Monthly Archives

December 2016

Physically Active Workers Are Healthier as Measured by Lower Medical, Pharmacy and Workers’ Compensation Costs

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In an article that appeared in the December 2016 Journal of Occupational and Environmental Medicine authored by Dr. Caretto and others entitled “Association Between Exercise Frequency and Health Care Costs Among Employees at a Large University and Academic Medical Center”, the research clearly shows a strong association between the level of physical activity and medical/pharmacy costs. Bottom line is that individuals that complete at least 30-minutes of aerobic exercise 4-5 times per week have the lowest medical and pharmacy costs. They are healthier individuals.

Individuals with a Body Mass Index (BMI) of 35 or more had the greatest costs associated with medical and pharmacy claims. However, if an obese person exercises 4-5 times per week, they have lower medical/pharmacy costs compared to other obese individuals within the same obese category. Individuals with Body Mass Indexes less than 30 had the lowest medical and pharmacy costs. Individuals across all Body Mass Index groups who exercised 0-1 time per week had the highest medical/pharmacy costs.

Why is this important to know? In a recent blog, I wrote about the first increase in the annual deaths due to heart disease and stroke in 2015 since 1969. The research mentioned above speaks to the issue of obesity as a co-morbidity as well as physical inactivity and the impact of these two factors on increasing the risk for heart disease, cerebrovascular disease, diabetes and hypertension. There is also a strong association with obesity/physical inactivity with risk for injury.

Within the research article stated above, the critical factor resulting in higher medical/pharmacy costs and therefore poorer health was physical inactivity. Ironically, as a country, we are moving the wrong direction- more sedentary activity than physical activity. This will only lead to more deaths, healthcare and workers’ compensation costs until the time comes when physical activity is put back into our daily routines.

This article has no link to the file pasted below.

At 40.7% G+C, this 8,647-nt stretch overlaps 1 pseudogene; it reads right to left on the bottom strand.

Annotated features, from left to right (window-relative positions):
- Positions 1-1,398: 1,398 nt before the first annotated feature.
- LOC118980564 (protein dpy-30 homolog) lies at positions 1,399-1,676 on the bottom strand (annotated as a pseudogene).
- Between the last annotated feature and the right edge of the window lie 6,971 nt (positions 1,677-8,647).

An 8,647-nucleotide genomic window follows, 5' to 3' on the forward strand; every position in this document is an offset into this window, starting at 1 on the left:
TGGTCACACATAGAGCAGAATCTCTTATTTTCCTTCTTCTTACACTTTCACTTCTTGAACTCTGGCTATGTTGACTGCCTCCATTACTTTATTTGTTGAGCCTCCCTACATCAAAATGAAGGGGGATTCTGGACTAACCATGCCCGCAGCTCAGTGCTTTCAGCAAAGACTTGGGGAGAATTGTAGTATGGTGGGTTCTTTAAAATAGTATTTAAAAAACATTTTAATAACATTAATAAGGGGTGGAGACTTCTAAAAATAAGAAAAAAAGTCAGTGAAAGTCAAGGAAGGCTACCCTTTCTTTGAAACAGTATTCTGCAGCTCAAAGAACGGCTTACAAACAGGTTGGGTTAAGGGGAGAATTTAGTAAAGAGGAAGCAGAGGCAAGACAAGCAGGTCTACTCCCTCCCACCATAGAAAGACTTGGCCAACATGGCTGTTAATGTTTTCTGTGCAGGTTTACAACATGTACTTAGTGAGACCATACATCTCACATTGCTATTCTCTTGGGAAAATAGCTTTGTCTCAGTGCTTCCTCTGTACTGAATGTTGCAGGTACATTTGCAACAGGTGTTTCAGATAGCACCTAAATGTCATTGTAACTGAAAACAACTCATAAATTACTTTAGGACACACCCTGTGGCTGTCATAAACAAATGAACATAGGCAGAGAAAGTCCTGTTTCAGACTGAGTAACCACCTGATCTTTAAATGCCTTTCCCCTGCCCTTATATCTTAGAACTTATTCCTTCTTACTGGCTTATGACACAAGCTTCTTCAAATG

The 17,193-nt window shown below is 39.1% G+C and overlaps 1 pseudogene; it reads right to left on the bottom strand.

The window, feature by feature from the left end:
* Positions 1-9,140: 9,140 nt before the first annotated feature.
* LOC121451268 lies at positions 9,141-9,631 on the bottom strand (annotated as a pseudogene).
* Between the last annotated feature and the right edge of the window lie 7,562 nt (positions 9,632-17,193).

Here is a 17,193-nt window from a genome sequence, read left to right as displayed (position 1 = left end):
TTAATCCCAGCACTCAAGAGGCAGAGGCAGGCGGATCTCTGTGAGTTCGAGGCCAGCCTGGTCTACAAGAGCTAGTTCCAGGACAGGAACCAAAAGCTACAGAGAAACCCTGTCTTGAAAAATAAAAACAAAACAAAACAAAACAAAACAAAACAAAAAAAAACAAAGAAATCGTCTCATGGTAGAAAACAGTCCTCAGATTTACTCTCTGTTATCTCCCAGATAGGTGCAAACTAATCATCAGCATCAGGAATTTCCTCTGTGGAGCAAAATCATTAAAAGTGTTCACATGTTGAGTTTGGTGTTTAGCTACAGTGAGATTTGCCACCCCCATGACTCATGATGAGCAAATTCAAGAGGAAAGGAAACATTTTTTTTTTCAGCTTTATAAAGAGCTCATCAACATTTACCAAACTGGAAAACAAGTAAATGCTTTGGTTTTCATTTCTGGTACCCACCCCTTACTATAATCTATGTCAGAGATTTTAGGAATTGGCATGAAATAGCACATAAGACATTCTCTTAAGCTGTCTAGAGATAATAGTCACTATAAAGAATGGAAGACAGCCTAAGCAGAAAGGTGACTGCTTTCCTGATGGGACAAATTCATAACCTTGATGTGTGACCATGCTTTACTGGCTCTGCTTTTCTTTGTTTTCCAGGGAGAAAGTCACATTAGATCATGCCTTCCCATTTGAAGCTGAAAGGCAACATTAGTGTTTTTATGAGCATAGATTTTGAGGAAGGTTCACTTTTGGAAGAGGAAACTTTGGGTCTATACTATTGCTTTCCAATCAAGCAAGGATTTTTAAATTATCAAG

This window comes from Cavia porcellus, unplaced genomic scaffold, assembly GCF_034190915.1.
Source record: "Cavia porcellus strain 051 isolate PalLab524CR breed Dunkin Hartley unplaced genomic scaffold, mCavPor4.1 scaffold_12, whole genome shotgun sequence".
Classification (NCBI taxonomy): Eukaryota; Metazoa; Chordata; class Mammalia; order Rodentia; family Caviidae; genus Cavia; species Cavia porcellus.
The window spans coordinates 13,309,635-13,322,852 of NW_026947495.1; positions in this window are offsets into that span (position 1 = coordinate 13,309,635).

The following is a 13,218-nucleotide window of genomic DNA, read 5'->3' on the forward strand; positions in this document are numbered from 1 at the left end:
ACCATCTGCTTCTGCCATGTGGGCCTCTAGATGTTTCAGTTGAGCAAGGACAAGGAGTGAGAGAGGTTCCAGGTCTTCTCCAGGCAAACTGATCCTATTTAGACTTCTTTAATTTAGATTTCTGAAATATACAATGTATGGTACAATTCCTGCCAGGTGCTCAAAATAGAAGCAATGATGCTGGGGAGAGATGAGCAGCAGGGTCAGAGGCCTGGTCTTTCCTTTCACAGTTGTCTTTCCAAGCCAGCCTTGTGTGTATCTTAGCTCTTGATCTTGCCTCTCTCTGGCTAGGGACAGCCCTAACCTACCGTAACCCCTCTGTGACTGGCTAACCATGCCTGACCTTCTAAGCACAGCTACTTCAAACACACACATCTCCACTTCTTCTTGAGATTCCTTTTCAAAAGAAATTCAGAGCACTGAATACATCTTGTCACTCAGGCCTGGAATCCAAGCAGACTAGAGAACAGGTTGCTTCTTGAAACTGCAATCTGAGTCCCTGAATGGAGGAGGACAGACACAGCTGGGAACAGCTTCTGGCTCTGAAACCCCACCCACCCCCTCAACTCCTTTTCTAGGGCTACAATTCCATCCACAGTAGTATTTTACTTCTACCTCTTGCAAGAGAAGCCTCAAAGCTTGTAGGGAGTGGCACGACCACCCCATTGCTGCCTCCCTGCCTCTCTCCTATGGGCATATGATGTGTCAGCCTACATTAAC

It is difficult for industry to provide activity sessions in the workplace. Perhaps the best action that industry can take is to offer incentives built into the employees’ health plan to become more physically active. Legally, offer lower deductibles for those who are more physically active as supported by healthier biometric measures including physical strength.

IPCS is working with several clients who have done this and they are now realizing significant savings in medical, pharmacy and workers’ compensation costs.

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For the First Time Since 1969, Deaths Caused by Heart Disease Have Increased!

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Some disturbing news was released by the Centers For Disease Control and Prevention (CDC) and reported in the Wall Street Journal, December 8, 2016, showing that deaths caused by heart disease in the U.S. increased by 0.9% in 2015 and death by stroke increased 3%. This is the first increase since 1969.  These two statistics also resulted in the first time in many years a decrease by one-tenth of a percentage point in life expectancy.

It appears that obesity and diabetes are the two main contributing factors to the increase in death due to heart disease. As we become more automated both at work and at home, the level of physical activity each American has each day diminishes unless a deliberate effort is made to remain physically active.  The largest organ in the body is muscle and muscle is made to work.  Sedentary lifestyles (low levels of physical activity) increases risk for diabetes, obesity and loss of muscular strength.  The heart too is a muscle and it too responds favorably to physical activity.

The IPCS database shows that obesity (as measured by a Body Mass Index – BMI – of 30 or more) over the past 3-years has leveled off at 41% of each year’s pool of new hire applicants. However, the bad news is that the IPCS data shows that the obese are becoming more obese.  Since 2006 through 2015, the percentage of morbid (BMI 40-49.9) and extreme morbid (BMI 50 and more) increased from 4.6% to 7.6% which, statistically, is a 65% increase.

The IPCS data also shows that the new hire applicant from 2006 to 2015 weighs 13 pounds more, has 18% less absolute shoulder strength and 23% less absolute knee strength. This puts the applicant at greater risk for injury and disease.  There is a number of research studies that clearly shows low muscular strength can increase the risk for the Metabolic Syndrome, Diabetes and Cardiovascular Disease.

I have stated this many times – fifty years of research by the American College of Sports Medicine clearly show that physically active individuals are healthier individuals. Maintaining a strong and healthy muscle mass is critical to good health.  The IPCS PCE is a good tool to measure muscular strength as it relates to disease and safety.